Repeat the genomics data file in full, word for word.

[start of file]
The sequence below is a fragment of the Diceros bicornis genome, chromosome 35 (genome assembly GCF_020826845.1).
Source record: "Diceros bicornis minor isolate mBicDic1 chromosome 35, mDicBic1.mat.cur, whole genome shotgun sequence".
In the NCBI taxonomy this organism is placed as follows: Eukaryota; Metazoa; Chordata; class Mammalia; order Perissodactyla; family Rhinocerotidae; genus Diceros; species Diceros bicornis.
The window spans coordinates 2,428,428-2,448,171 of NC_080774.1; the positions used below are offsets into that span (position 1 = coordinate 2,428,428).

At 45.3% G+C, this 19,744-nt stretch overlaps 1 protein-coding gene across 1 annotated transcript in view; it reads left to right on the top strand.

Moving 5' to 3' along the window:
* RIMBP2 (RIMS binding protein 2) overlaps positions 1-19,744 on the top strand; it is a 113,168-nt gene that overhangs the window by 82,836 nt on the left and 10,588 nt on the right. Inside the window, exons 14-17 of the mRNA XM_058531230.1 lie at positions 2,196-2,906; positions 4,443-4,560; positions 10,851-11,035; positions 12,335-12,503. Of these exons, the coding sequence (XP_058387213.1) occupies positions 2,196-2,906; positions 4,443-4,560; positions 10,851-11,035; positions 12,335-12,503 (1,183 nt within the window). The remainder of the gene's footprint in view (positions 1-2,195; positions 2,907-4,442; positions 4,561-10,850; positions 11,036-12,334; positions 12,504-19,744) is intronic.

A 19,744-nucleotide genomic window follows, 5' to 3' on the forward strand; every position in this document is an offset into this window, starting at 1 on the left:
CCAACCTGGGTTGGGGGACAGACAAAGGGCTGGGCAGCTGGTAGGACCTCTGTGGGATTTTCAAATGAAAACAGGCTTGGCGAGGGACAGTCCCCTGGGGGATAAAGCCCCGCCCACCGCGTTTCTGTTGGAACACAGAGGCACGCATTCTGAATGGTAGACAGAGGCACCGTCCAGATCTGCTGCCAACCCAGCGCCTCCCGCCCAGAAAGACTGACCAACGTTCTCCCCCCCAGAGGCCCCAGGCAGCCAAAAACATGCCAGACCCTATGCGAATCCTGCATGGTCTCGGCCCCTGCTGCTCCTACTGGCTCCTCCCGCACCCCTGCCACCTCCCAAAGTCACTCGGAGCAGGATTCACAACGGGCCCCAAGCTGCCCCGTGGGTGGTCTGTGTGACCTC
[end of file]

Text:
The sequence below is a fragment of the Diceros bicornis genome, chromosome 35 (genome assembly GCF_020826845.1).
Source record: "Diceros bicornis minor isolate mBicDic1 chromosome 35, mDicBic1.mat.cur, whole genome shotgun sequence".
In the NCBI taxonomy this organism is placed as follows: Eukaryota; Metazoa; Chordata; class Mammalia; order Perissodactyla; family Rhinocerotidae; genus Diceros; species Diceros bicornis.
The window spans coordinates 2,428,428-2,448,171 of NC_080774.1; the positions used below are offsets into that span (position 1 = coordinate 2,428,428).

At 45.3% G+C, this 19,744-nt stretch overlaps 1 protein-coding gene across 1 annotated transcript in view; it reads left to right on the top strand.

Moving 5' to 3' along the window:
* RIMBP2 (RIMS binding protein 2) overlaps positions 1-19,744 on the top strand; it is a 113,168-nt gene that overhangs the window by 82,836 nt on the left and 10,588 nt on the right. Inside the window, exons 14-17 of the mRNA XM_058531230.1 lie at positions 2,196-2,906; positions 4,443-4,560; positions 10,851-11,035; positions 12,335-12,503. Of these exons, the coding sequence (XP_058387213.1) occupies positions 2,196-2,906; positions 4,443-4,560; positions 10,851-11,035; positions 12,335-12,503 (1,183 nt within the window). The remainder of the gene's footprint in view (positions 1-2,195; positions 2,907-4,442; positions 4,561-10,850; positions 11,036-12,334; positions 12,504-19,744) is intronic.

A 19,744-nucleotide genomic window follows, 5' to 3' on the forward strand; every position in this document is an offset into this window, starting at 1 on the left:
CCAACCTGGGTTGGGGGACAGACAAAGGGCTGGGCAGCTGGTAGGACCTCTGTGGGATTTTCAAATGAAAACAGGCTTGGCGAGGGACAGTCCCCTGGGGGATAAAGCCCCGCCCACCGCGTTTCTGTTGGAACACAGAGGCACGCATTCTGAATGGTAGACAGAGGCACCGTCCAGATCTGCTGCCAACCCAGCGCCTCCCGCCCAGAAAGACTGACCAACGTTCTCCCCCCCAGAGGCCCCAGGCAGCCAAAAACATGCCAGACCCTATGCGAATCCTGCATGGTCTCGGCCCCTGCTGCTCCTACTGGCTCCTCCCGCACCCCTGCCACCTCCCAAAGTCACTCGGAGCAGGATTCACAACGGGCCCCAAGCTGCCCCGTGGGTGGTCTGTGTGACCTC